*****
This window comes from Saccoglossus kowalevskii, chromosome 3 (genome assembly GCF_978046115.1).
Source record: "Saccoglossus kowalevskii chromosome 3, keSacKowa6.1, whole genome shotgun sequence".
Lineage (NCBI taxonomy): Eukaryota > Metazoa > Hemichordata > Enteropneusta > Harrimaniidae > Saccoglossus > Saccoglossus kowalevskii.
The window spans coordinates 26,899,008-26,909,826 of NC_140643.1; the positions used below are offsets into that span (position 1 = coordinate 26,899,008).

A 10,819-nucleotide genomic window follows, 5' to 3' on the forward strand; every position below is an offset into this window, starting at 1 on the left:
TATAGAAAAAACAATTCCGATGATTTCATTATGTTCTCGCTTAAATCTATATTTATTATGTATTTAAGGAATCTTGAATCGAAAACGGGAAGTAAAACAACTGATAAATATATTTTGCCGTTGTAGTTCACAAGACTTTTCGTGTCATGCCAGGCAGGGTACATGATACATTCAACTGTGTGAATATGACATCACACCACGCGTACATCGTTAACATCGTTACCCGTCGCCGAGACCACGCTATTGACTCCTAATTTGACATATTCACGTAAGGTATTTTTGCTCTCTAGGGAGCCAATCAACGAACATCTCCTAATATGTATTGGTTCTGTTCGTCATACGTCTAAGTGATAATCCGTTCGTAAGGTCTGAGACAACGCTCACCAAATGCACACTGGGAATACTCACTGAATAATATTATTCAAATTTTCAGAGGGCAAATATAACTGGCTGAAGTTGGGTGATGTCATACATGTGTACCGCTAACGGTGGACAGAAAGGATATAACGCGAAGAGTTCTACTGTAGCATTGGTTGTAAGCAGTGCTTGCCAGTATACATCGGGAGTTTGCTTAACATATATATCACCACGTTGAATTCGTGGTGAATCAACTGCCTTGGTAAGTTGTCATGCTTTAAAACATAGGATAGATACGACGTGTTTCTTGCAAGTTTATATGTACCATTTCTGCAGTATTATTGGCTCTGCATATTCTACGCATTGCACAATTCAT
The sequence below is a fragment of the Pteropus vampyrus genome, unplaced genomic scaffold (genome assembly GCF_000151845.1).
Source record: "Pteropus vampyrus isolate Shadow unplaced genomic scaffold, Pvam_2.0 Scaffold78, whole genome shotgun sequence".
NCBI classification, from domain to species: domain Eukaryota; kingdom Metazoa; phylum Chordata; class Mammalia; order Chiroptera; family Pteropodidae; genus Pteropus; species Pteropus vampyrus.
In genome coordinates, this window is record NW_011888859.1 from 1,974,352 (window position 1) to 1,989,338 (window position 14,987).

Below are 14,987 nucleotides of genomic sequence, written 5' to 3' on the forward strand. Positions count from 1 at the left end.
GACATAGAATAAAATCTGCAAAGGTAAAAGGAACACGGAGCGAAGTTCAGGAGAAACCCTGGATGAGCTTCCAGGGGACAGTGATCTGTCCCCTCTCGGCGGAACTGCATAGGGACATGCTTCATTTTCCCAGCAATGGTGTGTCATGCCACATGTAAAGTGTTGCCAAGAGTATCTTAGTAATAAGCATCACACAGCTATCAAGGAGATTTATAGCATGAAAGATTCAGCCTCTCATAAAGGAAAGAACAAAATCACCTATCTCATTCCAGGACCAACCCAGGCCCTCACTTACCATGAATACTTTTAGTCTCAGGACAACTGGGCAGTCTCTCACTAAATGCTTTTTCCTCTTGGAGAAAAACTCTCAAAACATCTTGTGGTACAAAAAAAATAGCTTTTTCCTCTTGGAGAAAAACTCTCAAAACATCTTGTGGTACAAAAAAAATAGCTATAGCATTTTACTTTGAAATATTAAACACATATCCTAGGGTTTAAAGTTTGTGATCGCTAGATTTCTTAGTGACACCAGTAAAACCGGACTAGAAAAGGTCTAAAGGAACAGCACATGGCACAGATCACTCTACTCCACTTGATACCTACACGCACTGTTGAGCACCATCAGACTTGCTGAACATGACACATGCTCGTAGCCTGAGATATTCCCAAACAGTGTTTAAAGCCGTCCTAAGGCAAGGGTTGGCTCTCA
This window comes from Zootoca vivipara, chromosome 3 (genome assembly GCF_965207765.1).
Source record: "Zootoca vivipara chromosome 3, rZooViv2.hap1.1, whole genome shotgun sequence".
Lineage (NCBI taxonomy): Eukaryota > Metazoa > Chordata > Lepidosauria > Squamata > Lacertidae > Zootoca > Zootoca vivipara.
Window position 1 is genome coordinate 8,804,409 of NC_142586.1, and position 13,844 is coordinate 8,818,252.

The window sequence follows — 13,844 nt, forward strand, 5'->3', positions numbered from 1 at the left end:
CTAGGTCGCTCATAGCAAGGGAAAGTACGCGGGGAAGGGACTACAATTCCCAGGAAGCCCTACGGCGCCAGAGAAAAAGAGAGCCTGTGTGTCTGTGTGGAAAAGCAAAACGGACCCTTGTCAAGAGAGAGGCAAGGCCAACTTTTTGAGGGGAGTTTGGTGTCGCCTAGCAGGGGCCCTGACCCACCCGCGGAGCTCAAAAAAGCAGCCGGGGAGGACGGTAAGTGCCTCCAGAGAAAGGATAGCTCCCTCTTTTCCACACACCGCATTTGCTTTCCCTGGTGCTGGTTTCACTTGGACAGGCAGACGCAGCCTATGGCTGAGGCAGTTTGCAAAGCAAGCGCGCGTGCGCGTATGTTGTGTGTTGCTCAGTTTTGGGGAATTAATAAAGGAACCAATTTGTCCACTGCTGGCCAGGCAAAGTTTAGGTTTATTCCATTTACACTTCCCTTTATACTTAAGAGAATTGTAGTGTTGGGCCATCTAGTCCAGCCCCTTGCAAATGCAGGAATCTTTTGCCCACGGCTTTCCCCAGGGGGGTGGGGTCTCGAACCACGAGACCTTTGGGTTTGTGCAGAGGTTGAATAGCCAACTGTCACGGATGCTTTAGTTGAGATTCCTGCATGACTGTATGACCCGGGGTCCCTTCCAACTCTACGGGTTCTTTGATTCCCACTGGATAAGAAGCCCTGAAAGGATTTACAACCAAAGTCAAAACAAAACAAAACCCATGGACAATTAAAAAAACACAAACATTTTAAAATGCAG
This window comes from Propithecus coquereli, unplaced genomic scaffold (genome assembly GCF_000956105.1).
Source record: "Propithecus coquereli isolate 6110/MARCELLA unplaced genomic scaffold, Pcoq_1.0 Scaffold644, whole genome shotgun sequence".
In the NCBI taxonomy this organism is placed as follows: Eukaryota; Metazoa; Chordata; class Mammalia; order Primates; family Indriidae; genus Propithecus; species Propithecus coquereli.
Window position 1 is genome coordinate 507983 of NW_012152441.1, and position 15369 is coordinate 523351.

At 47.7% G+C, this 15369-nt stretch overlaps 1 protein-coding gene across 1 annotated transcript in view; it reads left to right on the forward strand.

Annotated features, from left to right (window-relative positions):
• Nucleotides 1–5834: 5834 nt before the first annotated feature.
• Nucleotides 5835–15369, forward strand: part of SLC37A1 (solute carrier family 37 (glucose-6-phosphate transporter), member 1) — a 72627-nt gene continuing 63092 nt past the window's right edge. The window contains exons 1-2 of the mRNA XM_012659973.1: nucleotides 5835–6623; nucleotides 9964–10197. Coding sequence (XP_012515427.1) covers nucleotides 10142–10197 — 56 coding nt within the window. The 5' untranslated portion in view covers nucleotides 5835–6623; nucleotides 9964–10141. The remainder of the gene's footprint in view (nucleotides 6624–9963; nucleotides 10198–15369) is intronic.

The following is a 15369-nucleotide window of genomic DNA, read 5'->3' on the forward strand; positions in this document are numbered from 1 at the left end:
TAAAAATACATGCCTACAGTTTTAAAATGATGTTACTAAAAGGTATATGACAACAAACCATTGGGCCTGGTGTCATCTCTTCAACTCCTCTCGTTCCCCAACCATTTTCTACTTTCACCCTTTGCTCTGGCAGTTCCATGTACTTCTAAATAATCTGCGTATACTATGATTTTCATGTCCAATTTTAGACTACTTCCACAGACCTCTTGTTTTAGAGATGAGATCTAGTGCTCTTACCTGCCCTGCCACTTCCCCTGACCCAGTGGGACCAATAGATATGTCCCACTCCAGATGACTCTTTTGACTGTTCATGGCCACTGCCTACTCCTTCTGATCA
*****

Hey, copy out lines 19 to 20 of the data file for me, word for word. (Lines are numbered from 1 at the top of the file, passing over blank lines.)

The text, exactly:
This window comes from Propithecus coquereli, unplaced genomic scaffold (genome assembly GCF_000956105.1).
Source record: "Propithecus coquereli isolate 6110/MARCELLA unplaced genomic scaffold, Pcoq_1.0 Scaffold644, whole genome shotgun sequence".